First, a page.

VARIETY – it really is the spice of life!
Health Champions recently launched our Healthy Food Charter, which is the foundation of what we do. Whether that is the food served in our café or recipes we produce and meals we teach people on our Cook and Eat courses. We believe everyone can eat healthily whatever their food likes and dislikes, budget, cooking skills or facilities.
Our first point is that everyone should “Eat a wide variety of different foods” but why?
Food contain different combinations of nutrients – both micronutrients (vitamins and minerals) as well as macronutrients (protein, fat, starches and sugars). No one food can provide us with all the nutrients that we need, with the exception of breast-milk in young babies.
The “Eatwell Guide” shows the different types of foods and drinks we should consumer, and in what proportions, to have a healthy, balanced diet. Foods are grouped together into five main groups and we are encouraged to choose a variety of different foods from each of the groups in order to get the widest range of nutrients the body needs to stay healthy and work properly. For example, some vegetables are a good source of vitamin C (e.g. oranges, potatoes) or vitamin A (e.g. sweet peppers, carrots, broccoli), while others are high in folate (e.g. spinach, kale, dark green cabbage, broccoli) or iron (e.g. peas, beans, lentils). If we only eat one vegetable we could be missing out on other essential nutrients.
A study looked at diversity in the diet of children and concluded that food variety can be used as a simple and quick indicator of the micronutrient adequacy of the diet. A review on the subject of variety in the diet from 2001 concluded that “For now, the old advice to eat a variety of foods, tempered by the new focus on fruit, vegetables and wholegrains, remains important. ” This has followed research on individual nutrients which failed to show the expected benefits. We are also becoming more aware of the potential benefits of so called phytochemicals in our foods – parts of plant foods that have a protective or disease preventive effects. These phytochemicals have long complicated names – more information can be found here (www.phytochemicals.info/). Maybe more on these another day.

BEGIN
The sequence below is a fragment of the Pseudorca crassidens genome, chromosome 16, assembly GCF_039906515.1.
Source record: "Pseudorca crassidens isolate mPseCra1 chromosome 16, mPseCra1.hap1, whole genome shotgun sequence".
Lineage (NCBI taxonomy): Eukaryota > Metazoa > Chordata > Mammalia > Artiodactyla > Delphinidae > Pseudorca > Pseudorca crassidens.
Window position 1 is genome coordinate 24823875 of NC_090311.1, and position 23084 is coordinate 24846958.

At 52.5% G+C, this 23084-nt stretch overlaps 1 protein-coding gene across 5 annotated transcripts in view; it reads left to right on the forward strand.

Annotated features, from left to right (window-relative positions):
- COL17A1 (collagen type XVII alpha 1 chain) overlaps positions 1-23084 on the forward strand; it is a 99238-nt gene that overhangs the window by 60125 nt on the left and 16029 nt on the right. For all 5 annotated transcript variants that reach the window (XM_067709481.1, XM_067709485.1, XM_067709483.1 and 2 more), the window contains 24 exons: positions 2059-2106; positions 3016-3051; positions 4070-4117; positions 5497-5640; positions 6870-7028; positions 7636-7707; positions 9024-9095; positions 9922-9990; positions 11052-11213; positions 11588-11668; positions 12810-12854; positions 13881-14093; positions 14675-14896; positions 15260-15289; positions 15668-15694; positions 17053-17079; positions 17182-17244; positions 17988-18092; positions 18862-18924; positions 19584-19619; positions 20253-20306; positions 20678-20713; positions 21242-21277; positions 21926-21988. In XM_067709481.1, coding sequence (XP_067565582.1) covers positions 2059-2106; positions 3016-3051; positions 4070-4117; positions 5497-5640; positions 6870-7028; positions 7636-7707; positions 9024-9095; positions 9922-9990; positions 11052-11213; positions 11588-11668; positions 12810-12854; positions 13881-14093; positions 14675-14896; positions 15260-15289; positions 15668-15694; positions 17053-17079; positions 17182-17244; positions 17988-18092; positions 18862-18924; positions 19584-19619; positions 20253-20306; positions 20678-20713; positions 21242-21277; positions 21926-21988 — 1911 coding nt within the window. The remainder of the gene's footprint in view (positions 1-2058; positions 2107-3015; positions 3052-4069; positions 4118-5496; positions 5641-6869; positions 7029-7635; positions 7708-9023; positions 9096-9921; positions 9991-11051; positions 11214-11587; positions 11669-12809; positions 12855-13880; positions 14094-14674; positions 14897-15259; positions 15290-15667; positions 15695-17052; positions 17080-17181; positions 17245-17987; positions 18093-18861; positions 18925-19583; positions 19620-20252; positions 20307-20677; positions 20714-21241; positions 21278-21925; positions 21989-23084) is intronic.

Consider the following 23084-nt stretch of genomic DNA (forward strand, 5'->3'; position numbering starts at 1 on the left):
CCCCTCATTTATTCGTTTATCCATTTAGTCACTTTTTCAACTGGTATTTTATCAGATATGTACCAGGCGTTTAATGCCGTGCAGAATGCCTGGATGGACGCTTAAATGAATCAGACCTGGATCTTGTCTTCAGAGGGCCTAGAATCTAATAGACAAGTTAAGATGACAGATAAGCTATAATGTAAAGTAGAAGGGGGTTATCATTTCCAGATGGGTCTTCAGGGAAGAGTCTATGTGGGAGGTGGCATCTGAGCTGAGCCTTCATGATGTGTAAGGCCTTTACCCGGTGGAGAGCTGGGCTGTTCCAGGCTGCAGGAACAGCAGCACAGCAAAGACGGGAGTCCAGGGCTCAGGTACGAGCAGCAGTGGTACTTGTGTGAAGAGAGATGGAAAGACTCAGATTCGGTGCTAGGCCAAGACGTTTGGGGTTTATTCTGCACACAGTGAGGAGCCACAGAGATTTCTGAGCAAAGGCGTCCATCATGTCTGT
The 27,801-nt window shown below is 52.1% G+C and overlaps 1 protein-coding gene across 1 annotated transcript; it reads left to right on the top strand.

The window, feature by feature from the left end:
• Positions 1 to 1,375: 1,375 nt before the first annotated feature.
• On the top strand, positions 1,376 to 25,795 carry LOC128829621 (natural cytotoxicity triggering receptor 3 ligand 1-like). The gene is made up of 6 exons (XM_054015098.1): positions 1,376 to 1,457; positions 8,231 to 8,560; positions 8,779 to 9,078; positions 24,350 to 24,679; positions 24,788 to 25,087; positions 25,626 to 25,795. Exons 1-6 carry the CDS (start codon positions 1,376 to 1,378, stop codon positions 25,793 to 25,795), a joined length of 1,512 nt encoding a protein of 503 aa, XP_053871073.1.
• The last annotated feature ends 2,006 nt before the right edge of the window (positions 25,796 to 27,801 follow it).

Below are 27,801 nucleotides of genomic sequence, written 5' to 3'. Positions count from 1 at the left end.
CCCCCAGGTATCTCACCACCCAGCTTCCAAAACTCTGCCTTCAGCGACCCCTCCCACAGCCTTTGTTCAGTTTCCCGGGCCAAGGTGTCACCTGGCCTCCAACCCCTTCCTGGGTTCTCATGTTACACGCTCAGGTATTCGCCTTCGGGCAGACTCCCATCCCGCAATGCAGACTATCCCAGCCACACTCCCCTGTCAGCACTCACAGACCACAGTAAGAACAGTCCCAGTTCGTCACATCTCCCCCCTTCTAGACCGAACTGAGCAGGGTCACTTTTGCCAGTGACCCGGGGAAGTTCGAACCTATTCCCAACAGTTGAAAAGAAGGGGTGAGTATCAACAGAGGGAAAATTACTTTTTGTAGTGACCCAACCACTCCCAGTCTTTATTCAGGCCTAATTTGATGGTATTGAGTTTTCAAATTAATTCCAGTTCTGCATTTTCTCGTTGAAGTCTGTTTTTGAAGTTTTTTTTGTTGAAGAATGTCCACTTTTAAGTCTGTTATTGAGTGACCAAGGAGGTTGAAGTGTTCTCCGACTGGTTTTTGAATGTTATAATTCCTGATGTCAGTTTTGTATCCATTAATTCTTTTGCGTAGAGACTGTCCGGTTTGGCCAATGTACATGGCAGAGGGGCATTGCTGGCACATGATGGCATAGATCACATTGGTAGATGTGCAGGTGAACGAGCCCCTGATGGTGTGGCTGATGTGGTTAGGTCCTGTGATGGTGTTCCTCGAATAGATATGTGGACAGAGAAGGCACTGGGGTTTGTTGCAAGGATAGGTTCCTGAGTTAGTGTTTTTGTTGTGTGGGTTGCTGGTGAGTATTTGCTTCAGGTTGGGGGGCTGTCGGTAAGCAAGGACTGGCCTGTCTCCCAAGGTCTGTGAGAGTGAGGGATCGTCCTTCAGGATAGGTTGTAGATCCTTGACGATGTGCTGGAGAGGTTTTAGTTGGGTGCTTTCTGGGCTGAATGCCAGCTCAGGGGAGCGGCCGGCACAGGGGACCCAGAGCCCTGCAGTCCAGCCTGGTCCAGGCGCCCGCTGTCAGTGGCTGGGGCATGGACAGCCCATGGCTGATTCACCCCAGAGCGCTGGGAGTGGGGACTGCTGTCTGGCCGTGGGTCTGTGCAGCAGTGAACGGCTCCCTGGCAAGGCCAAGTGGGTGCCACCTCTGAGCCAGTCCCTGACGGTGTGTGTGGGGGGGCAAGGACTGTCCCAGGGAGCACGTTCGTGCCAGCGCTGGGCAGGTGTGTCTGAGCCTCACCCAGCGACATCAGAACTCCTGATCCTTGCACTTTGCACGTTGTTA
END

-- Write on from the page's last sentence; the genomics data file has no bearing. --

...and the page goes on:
So what can you do to have more variety? Maybe try one of the following:-
- Find a new recipe and try that out on the family – we have lots of healthy recipes here for you to try
- Buy a new vegetable each week, or a new variety of that vegetable. My family would live on carrots if I let them (carrots every way you can imagine – boiled, oven roasted, rounds, sticks, grated, chopped or whole – they eat them anyway!!) but I also buy lots of other veg as well to increase variety including broccoli, cabbage, cauliflower, onions, tomatoes, sweet peppers, leeks and courgettes.
- Try adding a new vegetable to the same meal – for example adding thinly sliced courgette to salad, or grated carrot into a shepherd’s pie.
- Try some new spices and flavours with meals – how about a vegetable chilli or curry.
- Choose a wholegrain cereal or wholegrain type of bread for a change – to help kids accept you can always mix with your original versions.
Remember that it can take all of us time to get used to something new, so don’t give up after the first attempt. You might have to try the same things lots of time before you grow to like it – just keep going.
 Public Health England 2016 The Eatwell Guide available at https://www.gov.uk/government/uploads/system/uploads/attachment_data/file/551502/Eatwell_Guide_booklet.pdf.
 Steyn NP et al 2005 Food variety and dietary diversity scores in children: are they good indicators of dietary adequacy? Public Health Nutrition 9(5) 644-650 available https://www.cambridge.org/core/services/aop-cambridge-core/content/view/S1368980006001054.
 Tucker K 2001 Eat a variety of healthful foods: Old advice with new support Nutrition Reviews May 20117 156-8 available at https://search.proquest.com/docview/212262412?pq-origsite=gscholar.